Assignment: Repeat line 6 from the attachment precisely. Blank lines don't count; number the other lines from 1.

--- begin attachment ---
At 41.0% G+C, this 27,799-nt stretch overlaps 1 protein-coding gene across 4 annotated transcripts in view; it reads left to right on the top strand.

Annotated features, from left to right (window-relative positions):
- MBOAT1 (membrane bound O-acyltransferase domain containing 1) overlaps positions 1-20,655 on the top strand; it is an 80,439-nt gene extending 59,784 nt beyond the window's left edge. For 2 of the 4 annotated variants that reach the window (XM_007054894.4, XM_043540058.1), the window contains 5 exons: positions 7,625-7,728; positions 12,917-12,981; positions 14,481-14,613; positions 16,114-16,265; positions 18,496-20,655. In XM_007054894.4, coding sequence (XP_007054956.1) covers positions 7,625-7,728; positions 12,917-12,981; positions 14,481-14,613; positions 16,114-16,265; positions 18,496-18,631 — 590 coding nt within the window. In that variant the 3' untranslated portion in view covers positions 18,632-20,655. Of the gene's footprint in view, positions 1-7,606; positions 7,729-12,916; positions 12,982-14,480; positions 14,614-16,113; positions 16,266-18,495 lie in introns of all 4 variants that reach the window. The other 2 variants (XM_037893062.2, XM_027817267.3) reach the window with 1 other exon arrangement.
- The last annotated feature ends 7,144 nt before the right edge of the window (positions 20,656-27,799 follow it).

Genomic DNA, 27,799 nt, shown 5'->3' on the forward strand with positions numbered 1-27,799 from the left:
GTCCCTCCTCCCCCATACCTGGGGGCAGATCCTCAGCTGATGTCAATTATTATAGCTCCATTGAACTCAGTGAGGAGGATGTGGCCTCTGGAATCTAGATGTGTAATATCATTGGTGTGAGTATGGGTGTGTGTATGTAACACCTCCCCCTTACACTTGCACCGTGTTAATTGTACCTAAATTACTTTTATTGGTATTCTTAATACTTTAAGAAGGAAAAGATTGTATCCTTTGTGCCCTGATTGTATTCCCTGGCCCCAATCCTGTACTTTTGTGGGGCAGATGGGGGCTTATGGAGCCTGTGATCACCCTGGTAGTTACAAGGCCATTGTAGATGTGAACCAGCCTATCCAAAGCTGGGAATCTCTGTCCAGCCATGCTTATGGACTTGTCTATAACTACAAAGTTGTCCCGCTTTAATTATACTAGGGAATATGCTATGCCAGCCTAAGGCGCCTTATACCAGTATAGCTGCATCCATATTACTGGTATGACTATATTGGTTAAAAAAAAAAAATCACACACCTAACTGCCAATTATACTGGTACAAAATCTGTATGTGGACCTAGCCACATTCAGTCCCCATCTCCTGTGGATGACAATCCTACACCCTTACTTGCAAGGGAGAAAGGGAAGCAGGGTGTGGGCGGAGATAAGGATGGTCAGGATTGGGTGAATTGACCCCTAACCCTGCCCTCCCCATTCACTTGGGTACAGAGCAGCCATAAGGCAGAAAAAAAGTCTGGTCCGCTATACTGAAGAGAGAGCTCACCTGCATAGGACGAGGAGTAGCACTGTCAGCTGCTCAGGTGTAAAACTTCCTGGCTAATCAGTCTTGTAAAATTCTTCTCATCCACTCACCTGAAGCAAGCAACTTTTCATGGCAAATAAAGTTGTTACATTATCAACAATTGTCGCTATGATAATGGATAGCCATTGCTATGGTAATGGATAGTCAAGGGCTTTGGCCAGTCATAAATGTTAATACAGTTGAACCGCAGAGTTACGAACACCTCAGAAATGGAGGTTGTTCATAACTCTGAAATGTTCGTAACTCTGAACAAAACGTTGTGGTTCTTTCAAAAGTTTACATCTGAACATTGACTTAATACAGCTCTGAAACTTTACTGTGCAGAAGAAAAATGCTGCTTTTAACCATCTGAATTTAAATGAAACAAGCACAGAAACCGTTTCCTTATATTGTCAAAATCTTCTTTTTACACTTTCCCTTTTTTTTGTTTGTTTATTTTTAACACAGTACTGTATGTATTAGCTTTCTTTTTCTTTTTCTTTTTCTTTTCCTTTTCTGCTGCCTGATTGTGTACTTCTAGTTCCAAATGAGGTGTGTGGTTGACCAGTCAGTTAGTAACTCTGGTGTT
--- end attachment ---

GTCCCTCCTCCCCCATACCTGGGGGCAGATCCTCAGCTGATGTCAATTATTATAGCTCCATTGAACTCAGTGAGGAGGATGTGGCCTCTGGAATCTAGATGTGTAATATCATTGGTGTGAGTATGGGTGTGTGTATGTAACACCTCCCCCTTACACTTGCACCGTGTTAATTGTACCTAAATTACTTTTATTGGTATTCTTAATACTTTAAGAAGGAAAAGATTGTATCCTTTGTGCCCTGATTGTATTCCCTGGCCCCAATCCTGTACTTTTGTGGGGCAGATGGGGGCTTATGGAGCCTGTGATCACCCTGGTAGTTACAAGGCCATTGTAGATGTGAACCAGCCTATCCAAAGCTGGGAATCTCTGTCCAGCCATGCTTATGGACTTGTCTATAACTACAAAGTTGTCCCGCTTTAATTATACTAGGGAATATGCTATGCCAGCCTAAGGCGCCTTATACCAGTATAGCTGCATCCATATTACTGGTATGACTATATTGGTTAAAAAAAAAAAATCACACACCTAACTGCCAATTATACTGGTACAAAATCTGTATGTGGACCTAGCCACATTCAGTCCCCATCTCCTGTGGATGACAATCCTACACCCTTACTTGCAAGGGAGAAAGGGAAGCAGGGTGTGGGCGGAGATAAGGATGGTCAGGATTGGGTGAATTGACCCCTAACCCTGCCCTCCCCATTCACTTGGGTACAGAGCAGCCATAAGGCAGAAAAAAAGTCTGGTCCGCTATACTGAAGAGAGAGCTCACCTGCATAGGACGAGGAGTAGCACTGTCAGCTGCTCAGGTGTAAAACTTCCTGGCTAATCAGTCTTGTAAAATTCTTCTCATCCACTCACCTGAAGCAAGCAACTTTTCATGGCAAATAAAGTTGTTACATTATCAACAATTGTCGCTATGATAATGGATAGCCATTGCTATGGTAATGGATAGTCAAGGGCTTTGGCCAGTCATAAATGTTAATACAGTTGAACCGCAGAGTTACGAACACCTCAGAAATGGAGGTTGTTCATAACTCTGAAATGTTCGTAACTCTGAACAAAACGTTGTGGTTCTTTCAAAAGTTTACATCTGAACATTGACTTAATACAGCTCTGAAACTTTACTGTGCAGAAGAAAAATGCTGCTTTTAACCATCTGAATTTAAATGAAACAAGCACAGAAACCGTTTCCTTATATTGTCAAAATCTTCTTTTTACACTTTCCCTTTTTTTTGTTTGTTTATTTTTAACACAGTACTGTATGTATTAGCTTTCTTTTTCTTTTTCTTTTTCTTTTCCTTTTCTGCTGCCTGATTGTGTACTTCTAGTTCCAAATGAGGTGTGTGGTTGACCAGTCAGTTAGTAACTCTGGTGTT